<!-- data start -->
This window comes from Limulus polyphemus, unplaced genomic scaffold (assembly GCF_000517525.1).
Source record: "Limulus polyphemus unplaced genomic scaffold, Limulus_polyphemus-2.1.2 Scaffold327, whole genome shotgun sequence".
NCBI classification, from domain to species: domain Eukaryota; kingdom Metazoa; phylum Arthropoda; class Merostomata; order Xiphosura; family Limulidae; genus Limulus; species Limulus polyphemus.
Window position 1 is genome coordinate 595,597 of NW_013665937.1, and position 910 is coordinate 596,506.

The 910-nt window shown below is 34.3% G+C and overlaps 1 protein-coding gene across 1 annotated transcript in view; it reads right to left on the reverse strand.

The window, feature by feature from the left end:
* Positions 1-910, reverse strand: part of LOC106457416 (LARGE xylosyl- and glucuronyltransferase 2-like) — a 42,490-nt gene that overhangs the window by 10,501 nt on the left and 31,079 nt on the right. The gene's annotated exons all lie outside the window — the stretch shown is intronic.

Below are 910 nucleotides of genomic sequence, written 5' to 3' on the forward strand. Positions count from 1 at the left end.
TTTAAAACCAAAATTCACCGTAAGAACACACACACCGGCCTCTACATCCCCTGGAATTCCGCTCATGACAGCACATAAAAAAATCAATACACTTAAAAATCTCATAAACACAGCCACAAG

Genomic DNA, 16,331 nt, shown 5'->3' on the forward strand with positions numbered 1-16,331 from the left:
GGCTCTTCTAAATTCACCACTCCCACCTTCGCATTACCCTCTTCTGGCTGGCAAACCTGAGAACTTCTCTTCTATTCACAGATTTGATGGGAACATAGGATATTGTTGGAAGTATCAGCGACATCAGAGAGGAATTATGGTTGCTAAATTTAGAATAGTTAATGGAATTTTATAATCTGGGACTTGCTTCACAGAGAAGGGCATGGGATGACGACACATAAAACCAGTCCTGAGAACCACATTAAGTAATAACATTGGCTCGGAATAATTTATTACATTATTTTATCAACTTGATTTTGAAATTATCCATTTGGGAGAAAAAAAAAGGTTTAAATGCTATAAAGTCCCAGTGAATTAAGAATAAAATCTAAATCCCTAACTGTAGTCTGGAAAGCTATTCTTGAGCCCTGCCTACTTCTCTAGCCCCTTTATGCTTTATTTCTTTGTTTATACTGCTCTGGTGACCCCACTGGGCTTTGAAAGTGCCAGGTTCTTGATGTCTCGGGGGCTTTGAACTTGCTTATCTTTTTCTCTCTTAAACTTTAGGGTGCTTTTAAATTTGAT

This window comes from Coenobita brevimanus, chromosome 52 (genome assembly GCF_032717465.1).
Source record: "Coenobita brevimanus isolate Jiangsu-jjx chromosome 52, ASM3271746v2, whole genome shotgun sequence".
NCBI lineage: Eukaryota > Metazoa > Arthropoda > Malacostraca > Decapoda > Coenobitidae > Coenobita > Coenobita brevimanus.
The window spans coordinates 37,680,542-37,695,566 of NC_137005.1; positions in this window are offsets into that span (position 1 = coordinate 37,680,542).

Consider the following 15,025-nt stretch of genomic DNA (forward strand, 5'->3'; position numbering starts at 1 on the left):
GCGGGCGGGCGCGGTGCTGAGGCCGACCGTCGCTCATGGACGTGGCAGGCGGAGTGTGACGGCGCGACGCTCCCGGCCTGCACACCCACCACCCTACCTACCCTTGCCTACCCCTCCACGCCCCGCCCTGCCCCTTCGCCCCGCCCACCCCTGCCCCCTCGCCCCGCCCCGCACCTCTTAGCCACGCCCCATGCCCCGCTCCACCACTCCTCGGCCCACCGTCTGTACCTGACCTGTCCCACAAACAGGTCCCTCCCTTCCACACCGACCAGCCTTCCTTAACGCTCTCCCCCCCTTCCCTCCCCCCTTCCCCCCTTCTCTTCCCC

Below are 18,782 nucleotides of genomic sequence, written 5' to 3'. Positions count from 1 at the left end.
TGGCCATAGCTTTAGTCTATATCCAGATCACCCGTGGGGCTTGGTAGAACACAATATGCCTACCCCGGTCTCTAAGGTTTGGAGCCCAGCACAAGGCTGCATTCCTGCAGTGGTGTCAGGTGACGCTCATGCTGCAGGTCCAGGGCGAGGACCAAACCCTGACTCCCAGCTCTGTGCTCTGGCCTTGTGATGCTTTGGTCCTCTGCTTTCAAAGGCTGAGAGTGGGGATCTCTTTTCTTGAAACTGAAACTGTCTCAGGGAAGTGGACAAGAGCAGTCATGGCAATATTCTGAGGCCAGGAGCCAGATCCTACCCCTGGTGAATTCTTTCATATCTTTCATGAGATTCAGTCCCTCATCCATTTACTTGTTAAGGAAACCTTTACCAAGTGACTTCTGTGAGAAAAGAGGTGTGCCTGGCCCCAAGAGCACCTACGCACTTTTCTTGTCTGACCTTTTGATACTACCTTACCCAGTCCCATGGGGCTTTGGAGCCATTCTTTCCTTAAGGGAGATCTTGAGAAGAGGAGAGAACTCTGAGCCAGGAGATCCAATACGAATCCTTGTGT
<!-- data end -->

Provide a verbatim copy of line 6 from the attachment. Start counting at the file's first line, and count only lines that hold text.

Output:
The window, feature by feature from the left end: